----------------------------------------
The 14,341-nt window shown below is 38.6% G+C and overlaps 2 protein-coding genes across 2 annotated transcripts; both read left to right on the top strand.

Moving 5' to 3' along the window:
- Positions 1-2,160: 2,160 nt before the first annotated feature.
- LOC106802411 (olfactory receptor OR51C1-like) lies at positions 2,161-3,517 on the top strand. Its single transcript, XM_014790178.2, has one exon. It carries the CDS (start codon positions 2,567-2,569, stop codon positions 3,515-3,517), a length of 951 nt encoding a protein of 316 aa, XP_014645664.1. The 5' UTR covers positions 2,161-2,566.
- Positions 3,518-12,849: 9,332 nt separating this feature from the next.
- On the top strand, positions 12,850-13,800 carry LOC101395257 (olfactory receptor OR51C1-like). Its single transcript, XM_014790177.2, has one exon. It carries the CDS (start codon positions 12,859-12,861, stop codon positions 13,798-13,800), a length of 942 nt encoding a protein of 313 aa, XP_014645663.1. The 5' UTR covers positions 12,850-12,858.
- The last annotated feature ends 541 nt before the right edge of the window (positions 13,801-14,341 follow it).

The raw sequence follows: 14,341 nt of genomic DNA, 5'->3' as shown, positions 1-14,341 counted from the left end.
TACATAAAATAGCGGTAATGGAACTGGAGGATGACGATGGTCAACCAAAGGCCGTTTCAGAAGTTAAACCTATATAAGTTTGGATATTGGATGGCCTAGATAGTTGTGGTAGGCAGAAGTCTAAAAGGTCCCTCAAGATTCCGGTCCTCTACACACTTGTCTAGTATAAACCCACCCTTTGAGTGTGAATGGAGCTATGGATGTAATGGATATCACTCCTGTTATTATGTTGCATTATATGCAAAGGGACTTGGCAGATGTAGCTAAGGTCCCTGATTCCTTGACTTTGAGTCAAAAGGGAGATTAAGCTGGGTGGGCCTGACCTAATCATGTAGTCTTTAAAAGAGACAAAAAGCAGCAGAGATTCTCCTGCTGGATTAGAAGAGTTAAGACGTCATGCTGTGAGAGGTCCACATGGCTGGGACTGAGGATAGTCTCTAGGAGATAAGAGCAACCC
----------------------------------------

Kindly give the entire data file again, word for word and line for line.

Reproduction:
The 14,341-nt window shown below is 38.6% G+C and overlaps 2 protein-coding genes across 2 annotated transcripts; both read left to right on the top strand.

Moving 5' to 3' along the window:
- Positions 1-2,160: 2,160 nt before the first annotated feature.
- LOC106802411 (olfactory receptor OR51C1-like) lies at positions 2,161-3,517 on the top strand. Its single transcript, XM_014790178.2, has one exon. It carries the CDS (start codon positions 2,567-2,569, stop codon positions 3,515-3,517), a length of 951 nt encoding a protein of 316 aa, XP_014645664.1. The 5' UTR covers positions 2,161-2,566.
- Positions 3,518-12,849: 9,332 nt separating this feature from the next.
- On the top strand, positions 12,850-13,800 carry LOC101395257 (olfactory receptor OR51C1-like). Its single transcript, XM_014790177.2, has one exon. It carries the CDS (start codon positions 12,859-12,861, stop codon positions 13,798-13,800), a length of 942 nt encoding a protein of 313 aa, XP_014645663.1. The 5' UTR covers positions 12,850-12,858.
- The last annotated feature ends 541 nt before the right edge of the window (positions 13,801-14,341 follow it).

The raw sequence follows: 14,341 nt of genomic DNA, 5'->3' as shown, positions 1-14,341 counted from the left end.
TACATAAAATAGCGGTAATGGAACTGGAGGATGACGATGGTCAACCAAAGGCCGTTTCAGAAGTTAAACCTATATAAGTTTGGATATTGGATGGCCTAGATAGTTGTGGTAGGCAGAAGTCTAAAAGGTCCCTCAAGATTCCGGTCCTCTACACACTTGTCTAGTATAAACCCACCCTTTGAGTGTGAATGGAGCTATGGATGTAATGGATATCACTCCTGTTATTATGTTGCATTATATGCAAAGGGACTTGGCAGATGTAGCTAAGGTCCCTGATTCCTTGACTTTGAGTCAAAAGGGAGATTAAGCTGGGTGGGCCTGACCTAATCATGTAGTCTTTAAAAGAGACAAAAAGCAGCAGAGATTCTCCTGCTGGATTAGAAGAGTTAAGACGTCATGCTGTGAGAGGTCCACATGGCTGGGACTGAGGATAGTCTCTAGGAGATAAGAGCAACCC